NEWS

RIDE THE ROCKIES COMING TO THE ROARING FORK VALLEY

Carbondale—Hundreds of cyclists will descend upon the Roaring Fork Valley this summer for the annual Ride The Rockies tour.  The 403 mile cross-state tour will begin June 12th in Carbondale before heading to Aspen then to Copper Mountain, Grand Lake, Estes Park and finishing in Fort Collins June 17th.  Being a host city has it’s economic benefits.  Each host community sees about a quarter million dollars in economic activity in addition to a five thousand dollars grant to give to a local charity.  The 2016 Ride the Rockies tour will cover nearly 30.000 vertical feet.

“UPHLLING” CATCHING ON

Glenwood Springs—It’s a lot of work but the appeal of skiing when the sun goes down is attracting a growing crowd of hearty, outdoor enthusiasts.  More and  more people are hitting the slopes after dark in what has become known as “uphilling.”  Skiers and boarders in increasing numbers are choosing to climb the slopes to carve a few more turns under the stars at local resorts like Aspen and Sunlight Mountain.  Many resorts prohibit the practice or impose strict limitations.  Those that do allow uphill skiing have certain regulations in place to ensure safety is a top priority along with avoiding the snowcat drivers on the slopes.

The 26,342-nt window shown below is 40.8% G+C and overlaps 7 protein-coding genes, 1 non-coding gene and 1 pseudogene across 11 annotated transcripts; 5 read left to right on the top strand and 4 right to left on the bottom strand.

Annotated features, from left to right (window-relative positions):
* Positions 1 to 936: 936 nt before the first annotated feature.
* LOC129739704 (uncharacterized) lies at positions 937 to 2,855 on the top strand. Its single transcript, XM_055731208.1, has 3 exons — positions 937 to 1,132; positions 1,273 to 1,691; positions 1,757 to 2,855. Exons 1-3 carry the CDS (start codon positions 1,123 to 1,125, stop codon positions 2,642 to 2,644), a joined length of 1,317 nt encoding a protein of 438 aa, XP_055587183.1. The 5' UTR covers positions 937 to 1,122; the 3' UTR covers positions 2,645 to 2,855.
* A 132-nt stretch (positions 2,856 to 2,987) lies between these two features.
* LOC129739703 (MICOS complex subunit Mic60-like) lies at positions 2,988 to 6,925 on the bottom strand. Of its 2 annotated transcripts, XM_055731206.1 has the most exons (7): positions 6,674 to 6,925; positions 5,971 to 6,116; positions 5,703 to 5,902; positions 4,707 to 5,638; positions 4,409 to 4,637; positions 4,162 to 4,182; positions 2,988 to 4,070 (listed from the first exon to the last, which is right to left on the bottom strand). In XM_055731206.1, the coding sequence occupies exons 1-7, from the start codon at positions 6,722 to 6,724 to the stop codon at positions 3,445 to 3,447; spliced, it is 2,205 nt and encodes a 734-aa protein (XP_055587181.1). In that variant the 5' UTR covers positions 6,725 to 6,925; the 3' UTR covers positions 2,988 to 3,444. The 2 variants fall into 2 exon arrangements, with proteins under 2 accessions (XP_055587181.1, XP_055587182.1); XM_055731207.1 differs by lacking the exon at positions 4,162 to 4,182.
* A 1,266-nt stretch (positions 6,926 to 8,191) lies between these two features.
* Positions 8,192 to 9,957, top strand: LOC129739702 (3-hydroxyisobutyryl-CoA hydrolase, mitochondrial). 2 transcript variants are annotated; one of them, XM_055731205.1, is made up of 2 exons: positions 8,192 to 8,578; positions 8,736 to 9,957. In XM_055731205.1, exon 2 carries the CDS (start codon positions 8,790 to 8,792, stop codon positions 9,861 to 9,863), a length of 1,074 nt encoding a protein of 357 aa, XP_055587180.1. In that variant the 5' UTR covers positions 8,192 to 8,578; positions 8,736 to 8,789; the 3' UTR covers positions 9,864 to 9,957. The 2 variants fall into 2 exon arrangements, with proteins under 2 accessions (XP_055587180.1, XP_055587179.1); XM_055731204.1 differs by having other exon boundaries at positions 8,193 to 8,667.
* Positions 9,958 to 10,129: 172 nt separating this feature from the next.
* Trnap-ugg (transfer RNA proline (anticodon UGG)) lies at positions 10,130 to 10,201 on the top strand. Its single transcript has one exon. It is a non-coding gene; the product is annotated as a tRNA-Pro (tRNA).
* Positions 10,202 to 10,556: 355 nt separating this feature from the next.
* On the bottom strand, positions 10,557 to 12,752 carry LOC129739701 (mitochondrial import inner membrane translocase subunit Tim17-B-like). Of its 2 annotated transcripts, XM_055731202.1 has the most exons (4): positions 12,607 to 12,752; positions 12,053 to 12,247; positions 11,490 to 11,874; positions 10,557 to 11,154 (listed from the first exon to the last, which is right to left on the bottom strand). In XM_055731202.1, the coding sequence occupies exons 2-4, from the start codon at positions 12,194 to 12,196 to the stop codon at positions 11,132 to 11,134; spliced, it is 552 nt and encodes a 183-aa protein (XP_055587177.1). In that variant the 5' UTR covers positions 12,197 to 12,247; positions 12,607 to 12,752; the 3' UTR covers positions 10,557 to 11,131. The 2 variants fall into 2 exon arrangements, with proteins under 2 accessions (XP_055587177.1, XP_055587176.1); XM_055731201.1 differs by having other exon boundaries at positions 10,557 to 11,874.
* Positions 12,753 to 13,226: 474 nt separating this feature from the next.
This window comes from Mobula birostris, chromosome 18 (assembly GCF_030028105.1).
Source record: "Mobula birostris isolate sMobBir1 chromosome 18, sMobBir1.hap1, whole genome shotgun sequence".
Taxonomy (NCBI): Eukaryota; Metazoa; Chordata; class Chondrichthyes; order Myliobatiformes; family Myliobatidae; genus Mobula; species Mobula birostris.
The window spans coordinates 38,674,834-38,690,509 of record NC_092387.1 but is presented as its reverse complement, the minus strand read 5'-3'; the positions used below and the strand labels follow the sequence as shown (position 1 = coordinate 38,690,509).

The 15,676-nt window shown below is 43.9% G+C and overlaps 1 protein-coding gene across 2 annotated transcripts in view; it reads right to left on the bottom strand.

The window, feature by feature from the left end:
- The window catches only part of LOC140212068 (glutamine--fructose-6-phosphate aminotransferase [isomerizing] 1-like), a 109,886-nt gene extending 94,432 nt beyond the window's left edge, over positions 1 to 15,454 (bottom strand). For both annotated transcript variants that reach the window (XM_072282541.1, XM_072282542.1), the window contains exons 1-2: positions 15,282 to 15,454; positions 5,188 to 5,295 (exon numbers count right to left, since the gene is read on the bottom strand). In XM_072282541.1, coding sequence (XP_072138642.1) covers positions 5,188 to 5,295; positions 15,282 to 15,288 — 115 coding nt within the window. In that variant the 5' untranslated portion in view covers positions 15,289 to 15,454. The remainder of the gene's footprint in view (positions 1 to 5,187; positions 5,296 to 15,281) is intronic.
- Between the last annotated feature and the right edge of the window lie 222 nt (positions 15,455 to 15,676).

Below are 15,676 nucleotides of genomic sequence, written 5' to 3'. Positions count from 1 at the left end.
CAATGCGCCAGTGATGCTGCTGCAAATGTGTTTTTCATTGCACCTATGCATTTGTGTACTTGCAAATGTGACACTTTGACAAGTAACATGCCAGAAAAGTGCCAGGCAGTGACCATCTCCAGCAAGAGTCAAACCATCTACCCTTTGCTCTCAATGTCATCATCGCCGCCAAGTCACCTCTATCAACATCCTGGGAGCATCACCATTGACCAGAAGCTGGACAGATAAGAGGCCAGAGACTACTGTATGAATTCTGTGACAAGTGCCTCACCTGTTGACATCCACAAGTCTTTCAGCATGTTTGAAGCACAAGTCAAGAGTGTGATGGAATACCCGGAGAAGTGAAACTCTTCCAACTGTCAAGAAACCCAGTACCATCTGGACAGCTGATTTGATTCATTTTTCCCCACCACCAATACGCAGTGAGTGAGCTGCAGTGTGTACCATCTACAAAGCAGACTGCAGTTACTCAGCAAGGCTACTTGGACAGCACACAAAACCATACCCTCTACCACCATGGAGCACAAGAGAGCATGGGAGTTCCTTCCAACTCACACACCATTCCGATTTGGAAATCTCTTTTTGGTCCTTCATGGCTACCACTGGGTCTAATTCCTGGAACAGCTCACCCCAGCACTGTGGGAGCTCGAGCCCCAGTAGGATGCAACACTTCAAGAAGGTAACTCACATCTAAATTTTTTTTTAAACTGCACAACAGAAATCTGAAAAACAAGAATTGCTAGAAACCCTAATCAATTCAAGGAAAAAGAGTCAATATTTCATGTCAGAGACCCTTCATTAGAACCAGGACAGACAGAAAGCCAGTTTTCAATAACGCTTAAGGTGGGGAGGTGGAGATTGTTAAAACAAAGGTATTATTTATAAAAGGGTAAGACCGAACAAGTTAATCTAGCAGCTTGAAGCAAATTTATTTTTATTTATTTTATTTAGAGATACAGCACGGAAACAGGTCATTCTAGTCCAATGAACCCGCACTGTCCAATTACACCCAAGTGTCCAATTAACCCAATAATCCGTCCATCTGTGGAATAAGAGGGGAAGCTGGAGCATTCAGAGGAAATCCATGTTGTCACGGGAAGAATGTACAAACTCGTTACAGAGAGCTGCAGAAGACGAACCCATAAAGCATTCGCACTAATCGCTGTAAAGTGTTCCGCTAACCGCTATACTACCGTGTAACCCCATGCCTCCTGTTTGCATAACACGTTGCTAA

ASPEN SAYS, “SHHHHH” TO CONSTRUCTION CREWS

Aspen—Construction crews in Aspen will have to muffle the sounds of nail guns and power saws this summer after the city council imposed a new ordinance.  The new law will require that contractors put up a temporary sound barrier to cut down on the noise and attract more summertime tourists.  The concept seemed to work last year when sound walls were built near the Pitkin County Courthouse as part of the Galena Plaza work and at a number of residential construction projects.  Last summer, contractors also had to include plans to minimize impacts to traffic, parking and the landfill. 

SUMMIT COUNTY’S ‘LEGEND’ GETS THE GREEN LIGHT TO EXPAND

DENVER (AP) – Arapahoe Basin’s plan to expand backcountry terrain is going forward. The U.S. Forest Service has issued a draft environmental impact statement that is one of the final stages of approval. The plans include a new lift and expansion into the steep terrain known as the Beavers and Steep Gullies.

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